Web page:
ozone for fish farming,aquaculture



Removal of fine and colloidal solids

Removal of dissolved organic compounds

Removal of Nitrite



Removal of fine and colloidal solids

Fine and colloidal solids consist of particles 1-30 microns (m m) and 0.001-1 m m respectively. The small size of the particles enables the solids to remain in suspension and avoid most mechanical methods of separation. The accumulation of fine and colloidal solids can impair biofilter nitrification efficiencies and stress fish stocks.

Ozone removes fine and colloidal solids by causing clumping of the solids (microflocculation), which facilitates removal by foam-fractionation, filtration and sedimentation.

Removal of dissolved organic compounds

Dissolved organic compounds (DOC’s) or refractory organics, give the water a characteristic tea-coloured stain. DOC’s are non-biodegradable and accumulate according to feed input, water exchange rate and the rate of solids removal. High levels of DOC’s can stress fish and reduce nitrification efficiencies of the biofilter.

Removal of Nitrite

Nitrite can accumulate as production intensifies and organic loadings on the biofilter increase. Bacteria that process ammonia into nitrite (Nitrosomonas spp) operates more efficiently under high organic loadings than bacteria that process nitrite to nitrate (Nitrobacter) and levels of nitrite rise accordingly.

High levels of nitrite can be toxic to fish. Data available for silver perch, Bidyanus bidyanus indicates levels of nitrite as low as 2.8 parts per million (ppm) can reduce growth of fingerlings by 5%..


The high stocking densities, associated fish stress and increased nutrient loads found in RAS create an ideal environment for fish pathogens. An important step in reducing the risk of disease outbreaks in RAS is the use of standard quarantine procedures for any fish introduced. Facilities using surface waters, including RAS and flow-through hatchery systems, are also interested in reducing the pathogen load introduced via the source water. The disinfection of effluent waters before introduction to the environment is also crucial to prevent the translocation of exotic diseases.

Ozone can effectively inactivate a range of bacterial, viral, fungal and protozoan fish pathogens. The effectiveness of ozone treatment depends on ozone concentration, length of ozone exposure (contact time), pathogen loads and levels of organic matter. If high levels of organic matter are present, the demand created by oxidising the organic matter can make it difficult to maintain enough residual ozone for effective disinfection.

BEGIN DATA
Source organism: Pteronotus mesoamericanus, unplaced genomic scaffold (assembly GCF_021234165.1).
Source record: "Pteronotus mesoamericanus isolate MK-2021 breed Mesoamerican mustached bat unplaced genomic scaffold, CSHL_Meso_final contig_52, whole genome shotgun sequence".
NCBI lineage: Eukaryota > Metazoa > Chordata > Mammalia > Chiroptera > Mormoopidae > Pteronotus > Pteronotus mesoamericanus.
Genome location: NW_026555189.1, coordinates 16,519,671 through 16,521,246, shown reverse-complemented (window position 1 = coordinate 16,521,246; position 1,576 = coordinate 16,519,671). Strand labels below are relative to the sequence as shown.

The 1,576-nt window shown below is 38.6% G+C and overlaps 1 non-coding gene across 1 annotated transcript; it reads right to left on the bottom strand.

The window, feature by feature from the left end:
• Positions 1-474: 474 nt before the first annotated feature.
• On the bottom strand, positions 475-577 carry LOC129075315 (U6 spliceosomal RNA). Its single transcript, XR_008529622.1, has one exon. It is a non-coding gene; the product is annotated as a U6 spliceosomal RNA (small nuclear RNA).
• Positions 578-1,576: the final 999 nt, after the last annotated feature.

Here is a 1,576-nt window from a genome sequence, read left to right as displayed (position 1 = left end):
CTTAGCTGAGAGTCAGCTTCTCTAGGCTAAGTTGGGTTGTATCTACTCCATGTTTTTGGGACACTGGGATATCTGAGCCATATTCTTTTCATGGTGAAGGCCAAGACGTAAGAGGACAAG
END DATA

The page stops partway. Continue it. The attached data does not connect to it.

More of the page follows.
Treatment Regimes

Ozone can be applied continuously, as a series of treatments per day or as a single batch treatment per day. Application in most situations can be linked to the feeding strategy employed in the culture system. Three to four hours after feeding fish, the concentrations of ammonia, dissolved organics and other wastes products reach a maximum. If fish are fed several times during the day, a series of ozone treatments can be introduced after each feed to target the associated rise in waste levels. If feed is introduced 24 hours per day, water quality degrades continuously and so ozone application should be continuous. A single batch ozone treatment can be used to target rises in waste levels in the system associated with a moderate feed event or to treat batches of exchange or inlet water from the supply source.

Continuous ozonation is beneficial when compared to batch and serial treatments because water quality remains relatively stable. However, the lower costs of serial and batch ozonation make these treatments regimes viable management options. The required amount of ozone for treatment in an RAS (Recirculating Aquaculture Systems) is usually calculated according to the daily feed rate. Rates of 10-15 g of ozone per kilogram of feed are generally recommended to reduce accumulated organics. Any background organic loadings of the source water used for the RAS should also be taken into account.

If disinfection is the primary goal of ozonation, the amount of ozone necessary is largely dependent on the background organic loading of the water to be treated. In pure water, residual concentrations of 0.01-0.1 ppm ozone for periods as short as 15 seconds can be effective in reducing bacterial loads. However, in water with organic loadings the residual ozone concentration and/or contact time of ozone must be increased to produce significant disinfection. Natural waters (seawater, brackish and freshwaters) generally require residual concentrations of between 0.1-0.2 ppm ozone and contact times of 1-5 minutes for disinfection. Aquaculture effluent generally requires between 0.2-0.4 ppm residual ozone for 1-5 minutes for significant disinfection to occur after oxidation of organics.

The optimum rate of ozone for disinfection is highly variable and represents the sum of ozone demands from dissolved organics, colloidal solids, nitrate and disinfection. In many situations in RAS, the cost of production of sufficient residual ozone for complete disinfection after all other ozone demands are met is prohibitive. However, some reduction in pathogen loads can be achieved using moderate levels of ozone, and water quality improvements are considerable. Disinfection of exchange and effluent water is more cost effective than treating the entire system due to the relatively small volumes treated. Disinfection of source water with ozone, in combination with quarantine procedures for incoming stock, reduces the risk of disease outbreak within the system

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